I have an Nvidia 480 GTX, a video card powerful enough to play games like BioShock 2 with all settings turned up to the max and still deliver super smooth FPS.

When I play DNF, though, it has choppy gameplay and terrible framerates. Even with AA turned off, it's still terrible. I googled this issue and it appears that lots of other people are having this problem, but no one has offered any real answers on how to get smoother FPS.

So is there an actual solution to this?

  • 3
    This feels like a rant more than a question... Jun 24, 2011 at 2:29
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    My GTX 460 plays it just fine.
    – Shinrai
    Jun 24, 2011 at 2:48
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    @Oscilatingcretin - I didn't say there wasn't a question; I merely wondered if it was necessary to ask it in such a roundabout, passive-aggressive way. Jun 24, 2011 at 3:07
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    I've removed everything irrelevant to the question. I'm sorry, but this is a Q&A site, not your blog. Jun 24, 2011 at 7:37
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    Could you add your system specifications? Your vidiocard is not the bottleneck for sure, but there is a good change you lack somewhere else. Might be anything from low MEM to slow CPU to slow mobo.
    – Dorus
    Jun 24, 2011 at 13:40

2 Answers 2


The answer is simple- turn your DNF graphics settings down. If performance is still unacceptable, you will need to upgrade either your video card or your computer itself (i.e. the Motherboard/Central Processor/Ram). In your case, the bottleneck is not likely to be the video card, so better framerates can be achieved by getting a more powerful CPU.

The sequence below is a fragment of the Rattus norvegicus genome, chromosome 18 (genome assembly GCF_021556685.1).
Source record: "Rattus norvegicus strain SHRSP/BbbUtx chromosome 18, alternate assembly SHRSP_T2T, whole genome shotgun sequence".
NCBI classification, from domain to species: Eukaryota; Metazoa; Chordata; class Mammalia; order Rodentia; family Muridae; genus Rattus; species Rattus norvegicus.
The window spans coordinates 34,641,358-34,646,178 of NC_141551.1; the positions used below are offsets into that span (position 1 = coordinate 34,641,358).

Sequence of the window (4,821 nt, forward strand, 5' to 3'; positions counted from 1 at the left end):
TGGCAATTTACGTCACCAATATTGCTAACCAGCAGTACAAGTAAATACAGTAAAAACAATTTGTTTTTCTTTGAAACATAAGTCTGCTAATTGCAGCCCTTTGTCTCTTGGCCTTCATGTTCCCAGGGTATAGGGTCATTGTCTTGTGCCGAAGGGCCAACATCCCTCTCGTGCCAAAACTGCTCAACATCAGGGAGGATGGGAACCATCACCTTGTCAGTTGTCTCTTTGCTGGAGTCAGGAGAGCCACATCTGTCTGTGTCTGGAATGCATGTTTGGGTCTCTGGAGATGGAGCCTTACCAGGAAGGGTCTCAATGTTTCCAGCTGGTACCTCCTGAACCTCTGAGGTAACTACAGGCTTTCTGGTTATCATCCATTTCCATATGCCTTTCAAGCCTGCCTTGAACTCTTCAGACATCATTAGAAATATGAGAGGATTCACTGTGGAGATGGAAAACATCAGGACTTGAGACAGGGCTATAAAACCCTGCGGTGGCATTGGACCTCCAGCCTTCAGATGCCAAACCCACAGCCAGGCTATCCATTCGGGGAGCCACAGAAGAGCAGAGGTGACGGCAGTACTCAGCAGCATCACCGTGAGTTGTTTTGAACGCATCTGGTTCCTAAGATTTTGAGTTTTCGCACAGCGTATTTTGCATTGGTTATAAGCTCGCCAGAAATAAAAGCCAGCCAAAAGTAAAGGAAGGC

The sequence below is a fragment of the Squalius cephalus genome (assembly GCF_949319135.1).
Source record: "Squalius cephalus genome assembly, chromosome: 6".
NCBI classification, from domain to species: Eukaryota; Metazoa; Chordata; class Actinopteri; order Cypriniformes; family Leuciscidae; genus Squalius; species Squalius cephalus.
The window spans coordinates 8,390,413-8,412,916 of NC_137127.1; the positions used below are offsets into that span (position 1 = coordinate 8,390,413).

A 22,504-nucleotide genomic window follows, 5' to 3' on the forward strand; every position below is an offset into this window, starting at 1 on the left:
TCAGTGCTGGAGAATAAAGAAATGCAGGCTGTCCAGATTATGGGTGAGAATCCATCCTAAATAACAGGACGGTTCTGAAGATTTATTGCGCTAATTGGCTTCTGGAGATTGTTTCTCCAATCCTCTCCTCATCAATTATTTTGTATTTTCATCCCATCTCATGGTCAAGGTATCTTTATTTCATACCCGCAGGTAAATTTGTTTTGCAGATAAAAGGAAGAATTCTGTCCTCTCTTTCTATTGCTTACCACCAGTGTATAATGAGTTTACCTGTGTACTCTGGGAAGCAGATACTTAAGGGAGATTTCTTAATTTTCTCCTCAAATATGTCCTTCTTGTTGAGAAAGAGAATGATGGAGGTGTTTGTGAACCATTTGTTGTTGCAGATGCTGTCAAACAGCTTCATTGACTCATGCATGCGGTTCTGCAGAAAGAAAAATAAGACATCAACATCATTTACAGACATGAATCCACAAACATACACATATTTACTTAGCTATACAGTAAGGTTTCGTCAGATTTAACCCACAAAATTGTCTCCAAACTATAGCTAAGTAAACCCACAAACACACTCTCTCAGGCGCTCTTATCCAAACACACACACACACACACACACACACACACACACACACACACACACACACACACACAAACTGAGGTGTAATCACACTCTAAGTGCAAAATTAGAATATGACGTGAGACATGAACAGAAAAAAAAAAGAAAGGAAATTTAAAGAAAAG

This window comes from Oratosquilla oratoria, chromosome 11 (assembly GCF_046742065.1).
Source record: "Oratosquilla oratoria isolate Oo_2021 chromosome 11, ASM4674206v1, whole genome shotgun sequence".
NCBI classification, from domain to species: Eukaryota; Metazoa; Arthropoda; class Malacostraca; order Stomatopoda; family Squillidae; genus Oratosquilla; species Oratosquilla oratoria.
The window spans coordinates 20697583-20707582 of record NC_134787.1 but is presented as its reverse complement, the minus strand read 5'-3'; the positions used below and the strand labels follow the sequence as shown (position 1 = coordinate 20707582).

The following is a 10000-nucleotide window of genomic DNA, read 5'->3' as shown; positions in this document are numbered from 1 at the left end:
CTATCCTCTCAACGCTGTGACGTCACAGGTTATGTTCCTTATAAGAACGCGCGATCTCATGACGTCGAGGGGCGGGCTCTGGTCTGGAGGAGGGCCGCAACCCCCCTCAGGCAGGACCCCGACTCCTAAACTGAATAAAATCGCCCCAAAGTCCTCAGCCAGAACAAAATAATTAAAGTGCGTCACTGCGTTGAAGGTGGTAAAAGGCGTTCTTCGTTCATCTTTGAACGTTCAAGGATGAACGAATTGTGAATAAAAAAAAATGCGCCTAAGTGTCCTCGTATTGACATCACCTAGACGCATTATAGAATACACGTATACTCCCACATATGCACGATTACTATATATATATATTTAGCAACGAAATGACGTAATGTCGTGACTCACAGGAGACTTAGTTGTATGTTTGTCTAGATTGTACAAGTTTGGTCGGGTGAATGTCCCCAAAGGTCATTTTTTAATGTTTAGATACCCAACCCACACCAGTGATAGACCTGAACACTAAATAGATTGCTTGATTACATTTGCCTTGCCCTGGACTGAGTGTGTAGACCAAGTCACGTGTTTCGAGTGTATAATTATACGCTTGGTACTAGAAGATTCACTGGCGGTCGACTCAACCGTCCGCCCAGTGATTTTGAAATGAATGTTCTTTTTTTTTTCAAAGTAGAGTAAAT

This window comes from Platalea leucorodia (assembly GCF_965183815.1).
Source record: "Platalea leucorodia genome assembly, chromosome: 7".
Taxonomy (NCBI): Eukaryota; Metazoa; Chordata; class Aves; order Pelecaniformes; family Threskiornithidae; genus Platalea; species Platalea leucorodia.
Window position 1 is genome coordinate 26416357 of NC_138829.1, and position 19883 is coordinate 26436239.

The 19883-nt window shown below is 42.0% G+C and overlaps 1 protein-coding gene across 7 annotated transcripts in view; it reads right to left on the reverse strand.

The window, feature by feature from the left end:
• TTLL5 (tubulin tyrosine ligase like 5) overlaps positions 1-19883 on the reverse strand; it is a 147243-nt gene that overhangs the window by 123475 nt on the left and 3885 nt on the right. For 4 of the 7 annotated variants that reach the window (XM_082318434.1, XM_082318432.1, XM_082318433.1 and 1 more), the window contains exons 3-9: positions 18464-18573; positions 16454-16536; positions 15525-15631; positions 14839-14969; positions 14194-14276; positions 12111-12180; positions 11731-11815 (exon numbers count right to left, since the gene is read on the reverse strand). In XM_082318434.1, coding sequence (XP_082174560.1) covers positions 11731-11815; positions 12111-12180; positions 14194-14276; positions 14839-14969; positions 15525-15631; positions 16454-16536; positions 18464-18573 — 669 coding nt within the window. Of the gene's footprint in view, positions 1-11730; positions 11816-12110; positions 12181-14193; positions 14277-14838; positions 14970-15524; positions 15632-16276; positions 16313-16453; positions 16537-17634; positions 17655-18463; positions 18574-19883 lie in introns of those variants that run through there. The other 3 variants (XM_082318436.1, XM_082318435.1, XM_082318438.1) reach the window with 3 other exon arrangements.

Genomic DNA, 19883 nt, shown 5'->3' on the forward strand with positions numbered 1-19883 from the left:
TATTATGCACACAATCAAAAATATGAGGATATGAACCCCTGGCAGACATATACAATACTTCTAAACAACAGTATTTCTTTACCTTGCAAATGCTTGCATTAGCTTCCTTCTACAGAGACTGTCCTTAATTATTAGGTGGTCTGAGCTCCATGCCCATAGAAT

It is of note that different games tax a processor differently. When comparing any 2 games, less exquisite graphics do not always equate with faster FPS. Some games are more processor intensive, generally for reasons other than graphics. The operative fact is that, if other gamers with your video card can achieve better framerates than you, your FPS bottleneck is not in your Video card.

And finally, if no matter what you do, you cannot bring yourself to enjoy the look of DNF, perhaps you will find something to enjoy in the game's voiceovers, ideas, or even gameplay.

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    +1 for CPU, a lot of gamers don't seem to understand how important that is. With my 1.8 GhZ Athlon 64 x2, I got about 5~10 fps in Prototype; after upgrading to a 3.2 Ghz AMD Phenom II x4, I get 50~60 fps. Jun 24, 2011 at 7:42
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    Phenom II x4 955 FTW!
    – Ragnar
    Jul 7, 2011 at 5:45
  • I haven't verified this answer, but I am marking it since it appears to be the best. I have an i5 processor. Still, I find it odd that any game that relies on 3D acceleration in this day and age would rely strongly on CPU unless we're talking physics-intensive processing (Crysis, for example). I don't recall anything about DNF appearing to try to take advantage of physics. It was a fairly bland game on the visual scale. Jun 12, 2012 at 2:09

Make sure you did all common things like:

  • Update (vid/mobo/sound/bios) drivers & install patches.
  • Close background applications.
  • Turn down/off all graphic settings.
  • Lower screen resolution.
  • Check CPU/MEM usage during the game, is one maxed out?
  • Try to disable drm/steam etc.

Once you made the game run smooth, start turning up res and other graph settings again one step at the time. I suggest you aim for at least 30fps.

If all fail, you probably have a hardware bottleneck somewhere.

Edit: I tried the same myself, runs just fine. I just realized the problem might be drm related. Try to disable it the ... eerhm, usual way.

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